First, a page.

Note that there is some biological confusion in the regulatory field because both legal hemp and illegal marijuana carry the same plant nomenclature, (Cannabis sativa L.) As I understand it, the difference between the two is a result of breeding and the use the male, non-flowering plants (for hemp) and female flowering plants for marijuana.

The Regulators

The DEA (drug enforcement agency) regulates narcotic drugs and other dangerous or addictive drugs. The primary statute is the Controlled Substances Act (“CSA”). The CSA and its implementing regulations create five categories or schedules of drugs, roughly corresponding to the level of addiction potential. Drugs available for prescription are listed in schedules 2 through 5. (the statute uses roman numeral designations) Schedule 1 is reserved for drugs with supposedly no medical value whatsoever, like heroin, LSD and marijuana. Schedule 1 drugs are illegal to sell or use, at least under federal law.

As you know, many states have laws on marijuana and some also specifically regulate CBD oil. However, technically, federal law preempts state law on these drug issues, though there have been few or no recent federal enforcement actions challenging state marijuana laws.

So what is Marijuana under the CSA?

According to Section 802 (16) of the CSA:

“The term “marihuana” means all parts of the plant Cannabis sativa L., whether growing or not; the seeds thereof; the resin extracted from any part of such plant; and every compound, manufacture, salt, derivative, mixture, or preparation of such plant, its seeds or resin.

Such term does not include the mature stalks of such plant, fiber produced from such stalks, oil or cake made from the seeds of such plant, any other compound, manufacture, salt, derivative, mixture, or preparation of such mature stalks (except the resin extracted therefrom), fiber, oil, or cake, or the sterilized seed of such plant which is incapable of germination.”

Marihuana is a schedule 1 drug. However, if the cannabis product is made from the mature stalks, fiber, oil or cake made the seeds of such plant … then it’s not marihuana and is not an illegal schedule 1 drug.

The DEA has issued several clarifications basically saying that CBD oil which is made from the flowering and other parts of the Cannabis sativa L plant is included in the definition of Marihuana, so it is a schedule 1 drug.

So what’s all this talk about .3% or no THC?

Some countries use the amount of THC to distinguish between legal hemp and illegal marijuana.

In the U.S., the .03 percent THC cut-off is only used in a recent farm bill for hemp. The bill basically defines hemp as a cannabis product which has less than .3% THC.

However, the bill and its hemp definition doesn’t overrule or modify the definition of marihuana in the CSA, and the bill only applies to agriculture research into what is called hemp in the bill.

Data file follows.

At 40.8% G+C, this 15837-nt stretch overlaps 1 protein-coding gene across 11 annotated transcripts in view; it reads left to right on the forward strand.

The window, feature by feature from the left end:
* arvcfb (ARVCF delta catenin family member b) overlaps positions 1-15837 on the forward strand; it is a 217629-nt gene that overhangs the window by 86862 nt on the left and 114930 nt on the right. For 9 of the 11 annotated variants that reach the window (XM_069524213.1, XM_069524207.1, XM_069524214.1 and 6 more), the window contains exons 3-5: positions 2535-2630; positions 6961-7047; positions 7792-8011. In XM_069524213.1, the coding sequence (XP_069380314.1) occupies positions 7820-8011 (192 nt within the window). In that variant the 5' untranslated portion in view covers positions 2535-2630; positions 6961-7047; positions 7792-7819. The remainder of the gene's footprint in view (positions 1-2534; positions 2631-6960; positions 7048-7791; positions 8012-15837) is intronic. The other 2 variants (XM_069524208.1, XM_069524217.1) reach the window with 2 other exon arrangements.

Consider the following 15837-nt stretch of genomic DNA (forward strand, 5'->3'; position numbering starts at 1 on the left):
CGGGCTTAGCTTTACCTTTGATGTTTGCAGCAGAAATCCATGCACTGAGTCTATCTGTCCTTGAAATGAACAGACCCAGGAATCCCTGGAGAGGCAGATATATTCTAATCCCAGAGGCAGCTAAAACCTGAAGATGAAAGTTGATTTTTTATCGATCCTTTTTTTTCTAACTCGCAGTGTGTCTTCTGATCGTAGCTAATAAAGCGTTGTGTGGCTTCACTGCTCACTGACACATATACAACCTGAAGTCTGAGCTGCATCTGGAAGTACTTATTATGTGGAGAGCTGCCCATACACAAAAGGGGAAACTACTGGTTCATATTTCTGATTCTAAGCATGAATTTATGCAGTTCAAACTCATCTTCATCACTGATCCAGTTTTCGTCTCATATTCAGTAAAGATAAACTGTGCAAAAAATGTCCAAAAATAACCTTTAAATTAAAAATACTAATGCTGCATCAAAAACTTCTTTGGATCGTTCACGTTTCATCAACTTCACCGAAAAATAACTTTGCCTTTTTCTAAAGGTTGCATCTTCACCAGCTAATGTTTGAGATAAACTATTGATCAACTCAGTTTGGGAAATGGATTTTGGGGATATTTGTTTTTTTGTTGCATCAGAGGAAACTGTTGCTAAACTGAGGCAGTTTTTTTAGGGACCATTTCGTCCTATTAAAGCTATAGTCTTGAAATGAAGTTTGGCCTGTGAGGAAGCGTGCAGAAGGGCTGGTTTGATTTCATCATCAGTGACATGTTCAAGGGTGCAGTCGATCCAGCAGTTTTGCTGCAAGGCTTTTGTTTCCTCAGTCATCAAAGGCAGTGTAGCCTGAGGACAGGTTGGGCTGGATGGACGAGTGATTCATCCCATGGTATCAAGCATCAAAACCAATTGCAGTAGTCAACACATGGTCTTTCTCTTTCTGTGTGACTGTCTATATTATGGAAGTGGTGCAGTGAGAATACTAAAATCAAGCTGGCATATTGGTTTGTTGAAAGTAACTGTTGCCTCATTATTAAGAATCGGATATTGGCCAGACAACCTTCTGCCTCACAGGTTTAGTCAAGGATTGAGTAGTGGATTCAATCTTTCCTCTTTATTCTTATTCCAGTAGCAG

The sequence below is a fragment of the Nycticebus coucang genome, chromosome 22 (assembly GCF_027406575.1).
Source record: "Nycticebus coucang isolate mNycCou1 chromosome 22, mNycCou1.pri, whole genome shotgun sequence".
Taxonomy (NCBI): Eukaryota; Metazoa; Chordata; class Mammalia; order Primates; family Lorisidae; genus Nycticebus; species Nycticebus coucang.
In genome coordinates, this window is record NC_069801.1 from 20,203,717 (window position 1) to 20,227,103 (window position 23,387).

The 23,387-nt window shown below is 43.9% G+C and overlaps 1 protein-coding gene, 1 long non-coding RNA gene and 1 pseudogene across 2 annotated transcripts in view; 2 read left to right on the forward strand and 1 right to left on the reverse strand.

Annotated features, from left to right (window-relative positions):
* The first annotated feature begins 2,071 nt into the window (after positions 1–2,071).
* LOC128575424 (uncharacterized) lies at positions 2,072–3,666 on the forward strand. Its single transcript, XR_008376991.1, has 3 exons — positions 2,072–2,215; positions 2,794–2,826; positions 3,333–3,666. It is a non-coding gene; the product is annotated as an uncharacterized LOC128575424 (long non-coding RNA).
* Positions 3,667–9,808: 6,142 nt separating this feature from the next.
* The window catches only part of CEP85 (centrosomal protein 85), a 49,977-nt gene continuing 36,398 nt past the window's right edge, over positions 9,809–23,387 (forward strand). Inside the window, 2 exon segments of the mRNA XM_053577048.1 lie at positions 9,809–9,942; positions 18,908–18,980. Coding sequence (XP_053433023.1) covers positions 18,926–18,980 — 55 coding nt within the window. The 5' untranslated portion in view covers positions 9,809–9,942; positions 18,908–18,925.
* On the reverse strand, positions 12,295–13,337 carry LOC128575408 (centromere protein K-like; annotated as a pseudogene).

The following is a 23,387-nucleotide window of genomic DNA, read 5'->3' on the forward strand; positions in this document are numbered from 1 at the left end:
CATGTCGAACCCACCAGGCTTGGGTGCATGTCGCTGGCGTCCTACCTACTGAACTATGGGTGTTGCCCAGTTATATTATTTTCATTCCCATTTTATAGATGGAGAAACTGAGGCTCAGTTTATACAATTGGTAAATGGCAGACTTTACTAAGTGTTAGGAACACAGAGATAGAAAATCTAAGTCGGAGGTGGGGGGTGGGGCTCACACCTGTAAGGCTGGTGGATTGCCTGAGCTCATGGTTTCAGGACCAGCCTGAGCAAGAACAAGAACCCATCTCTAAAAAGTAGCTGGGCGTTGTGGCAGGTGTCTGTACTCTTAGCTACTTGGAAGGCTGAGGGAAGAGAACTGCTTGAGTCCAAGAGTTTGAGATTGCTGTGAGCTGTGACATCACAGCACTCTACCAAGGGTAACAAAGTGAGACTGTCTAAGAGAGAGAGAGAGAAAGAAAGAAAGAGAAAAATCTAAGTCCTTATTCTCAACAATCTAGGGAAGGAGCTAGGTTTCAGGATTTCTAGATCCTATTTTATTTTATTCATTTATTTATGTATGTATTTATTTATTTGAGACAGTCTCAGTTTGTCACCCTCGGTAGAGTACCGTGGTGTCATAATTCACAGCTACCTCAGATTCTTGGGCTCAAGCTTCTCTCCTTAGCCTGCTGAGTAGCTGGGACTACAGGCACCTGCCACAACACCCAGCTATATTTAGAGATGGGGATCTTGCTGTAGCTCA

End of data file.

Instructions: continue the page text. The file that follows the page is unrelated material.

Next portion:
Here is the law.

So anyone who is telling you that their CBD oil is legal because it contains less than .3% THC or no THC, is confused or misleading you.

As shown above, it’s not how much THC is in the product, it’s the source of the product; i.e. the part of the plant used which determines whether the product is illegal marijuana or a legal hemp based product.

What about some federal lawsuit by the Hemp Association? Didn’t that make it legal?

Short answer no. The Hemp Association, filed a federal lawsuit last year, Hemp Industries Association, et al, vs DEA, et al, challenging some abstruse classification issues creating a marijuana extract classification for international reporting purposes. The Hemp group claimed that it effected a reclassification of things like CBD oil from legal to illegal. The DEA argued that CBD oil has always been illegal, as evidenced by its recent clarifications to the public. I read the briefs and even listened to the oral arguments. I thought the case was a loser. The 9th Circuit recently denied the Hemp group’s petition.

So federally it’s simple, isn’t it?

If the product you’re selling or using is coming from the stalks, oils . . . it’s legal, otherwise it’s not. At least according to the DEA and under federal law, which the federal government believes supercedes or preempts state law to the contrary.

What can change things?

The good news is that the CBD oil proponents haven’t been sitting on their thumbs. In late April 2018, a new hemp farming bill was introduced in Congress. Here it is:

It would do what the old farm bill didn’t actually do, namely set the threshold of legality of cannabis products at the .3% of THC. Meaning, irrespective of the part of the plant being used, if the product has less than .3% THC, it’s not a schedule 1 drug and is legal.
We’ll see how far the bill goes.

What else is in the horizon?

Pres. Trump is making noises about legalizing marijuana. That might make the farm bill moot, since if marijuana isn’t a schedule 1 drug, well that would make a lot of people happy and should resolve the CBD oil legal problem.

(Complicating things is the fact that CDB oil is illegal in some states, so you’ve got the whole federal vs. state thing in reverse if the feds make marijuana legal.)

So what does that all mean to the practitioners and resellers of CBD oil?

Good question; see the sequel to this post anon.

Rick Jaffe, Esq.